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China Playing a Long Game in Polar Governance

Anne-Marie Brady Tuesday, Jan. 14, 2014

China’s Antarctic program has captured international attention in recent weeks amid the dramatic rescue of the trapped Russian research vessel Akademik Shokalskiy. China's successful participation in the rescue, in which a Chinese icebreaker played a key role before itself getting trapped in Antarctic ice, made global headlines and brought a windfall of positive public relations for a country whose growing polar interests tend to arouse anxiety among traditional players in the Arctic and Antarctic.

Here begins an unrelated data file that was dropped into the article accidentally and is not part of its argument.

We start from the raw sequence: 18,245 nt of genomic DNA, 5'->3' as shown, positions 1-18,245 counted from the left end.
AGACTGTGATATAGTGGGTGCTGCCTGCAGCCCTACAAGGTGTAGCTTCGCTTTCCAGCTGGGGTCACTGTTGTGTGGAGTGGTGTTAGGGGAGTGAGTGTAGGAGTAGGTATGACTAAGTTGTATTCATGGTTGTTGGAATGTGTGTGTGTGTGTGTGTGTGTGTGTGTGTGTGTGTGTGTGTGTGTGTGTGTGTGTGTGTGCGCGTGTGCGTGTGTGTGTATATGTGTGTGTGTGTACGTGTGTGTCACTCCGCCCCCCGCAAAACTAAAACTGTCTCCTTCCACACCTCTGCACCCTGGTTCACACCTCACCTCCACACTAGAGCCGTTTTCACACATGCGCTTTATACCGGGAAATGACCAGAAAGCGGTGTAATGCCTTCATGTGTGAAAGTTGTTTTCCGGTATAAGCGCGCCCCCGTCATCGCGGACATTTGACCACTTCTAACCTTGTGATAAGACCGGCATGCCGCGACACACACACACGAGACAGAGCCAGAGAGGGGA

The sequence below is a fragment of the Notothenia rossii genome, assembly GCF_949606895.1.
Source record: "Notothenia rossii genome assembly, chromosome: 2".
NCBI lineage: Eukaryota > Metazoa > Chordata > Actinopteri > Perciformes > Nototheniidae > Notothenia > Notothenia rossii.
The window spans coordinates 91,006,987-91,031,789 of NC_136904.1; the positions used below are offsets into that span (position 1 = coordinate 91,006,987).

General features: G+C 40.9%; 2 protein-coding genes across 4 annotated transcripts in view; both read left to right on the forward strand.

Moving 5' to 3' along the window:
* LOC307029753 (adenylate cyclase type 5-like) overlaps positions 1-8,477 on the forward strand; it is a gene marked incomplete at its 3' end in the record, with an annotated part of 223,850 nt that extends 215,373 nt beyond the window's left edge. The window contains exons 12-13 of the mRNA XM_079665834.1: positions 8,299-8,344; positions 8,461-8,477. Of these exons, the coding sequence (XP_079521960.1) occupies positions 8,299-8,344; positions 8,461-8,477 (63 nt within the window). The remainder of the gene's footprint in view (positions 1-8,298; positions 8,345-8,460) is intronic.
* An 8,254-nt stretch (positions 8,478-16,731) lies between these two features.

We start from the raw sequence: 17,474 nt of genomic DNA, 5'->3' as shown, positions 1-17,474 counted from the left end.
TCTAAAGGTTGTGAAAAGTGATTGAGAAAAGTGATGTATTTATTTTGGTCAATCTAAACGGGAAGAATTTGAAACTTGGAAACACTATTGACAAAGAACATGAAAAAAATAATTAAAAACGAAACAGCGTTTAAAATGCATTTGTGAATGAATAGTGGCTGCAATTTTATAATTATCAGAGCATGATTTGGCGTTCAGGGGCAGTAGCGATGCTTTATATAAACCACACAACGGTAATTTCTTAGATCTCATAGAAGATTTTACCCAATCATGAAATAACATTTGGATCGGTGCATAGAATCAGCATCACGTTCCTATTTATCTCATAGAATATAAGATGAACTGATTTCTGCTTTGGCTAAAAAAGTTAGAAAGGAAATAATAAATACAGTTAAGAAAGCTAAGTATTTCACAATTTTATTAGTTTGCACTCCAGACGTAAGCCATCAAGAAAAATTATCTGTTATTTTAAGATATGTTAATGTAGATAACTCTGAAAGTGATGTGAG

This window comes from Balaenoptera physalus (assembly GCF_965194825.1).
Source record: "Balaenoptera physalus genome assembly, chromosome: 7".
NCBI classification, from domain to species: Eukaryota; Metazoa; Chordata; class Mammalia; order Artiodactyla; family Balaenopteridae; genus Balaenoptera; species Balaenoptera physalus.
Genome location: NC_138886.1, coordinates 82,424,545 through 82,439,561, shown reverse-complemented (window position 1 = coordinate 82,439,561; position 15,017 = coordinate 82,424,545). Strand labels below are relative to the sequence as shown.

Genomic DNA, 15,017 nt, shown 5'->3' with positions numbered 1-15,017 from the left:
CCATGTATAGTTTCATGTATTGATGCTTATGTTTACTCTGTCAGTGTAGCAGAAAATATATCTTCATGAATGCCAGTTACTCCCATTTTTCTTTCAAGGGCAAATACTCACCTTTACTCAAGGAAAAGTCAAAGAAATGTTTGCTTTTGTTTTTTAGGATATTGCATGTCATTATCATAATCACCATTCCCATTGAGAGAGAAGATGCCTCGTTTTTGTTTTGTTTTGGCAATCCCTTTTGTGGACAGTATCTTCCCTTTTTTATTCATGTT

Meanwhile, on Jan. 10, China quietly released the draft environmental assessment report of its planned fifth Antarctic research station to the other consultative states in the Antarctic Treaty, the international instrument governing Antarctic affairs. China’s new base would be located at Terra Nova Bay in the strategically important Ross Sea region, where the U.S., New Zealand, South Korea, Germany and France also have research stations. Since the new base will be a permanent station, it requires the approval of other Antarctic consultative states before it can be built. ...

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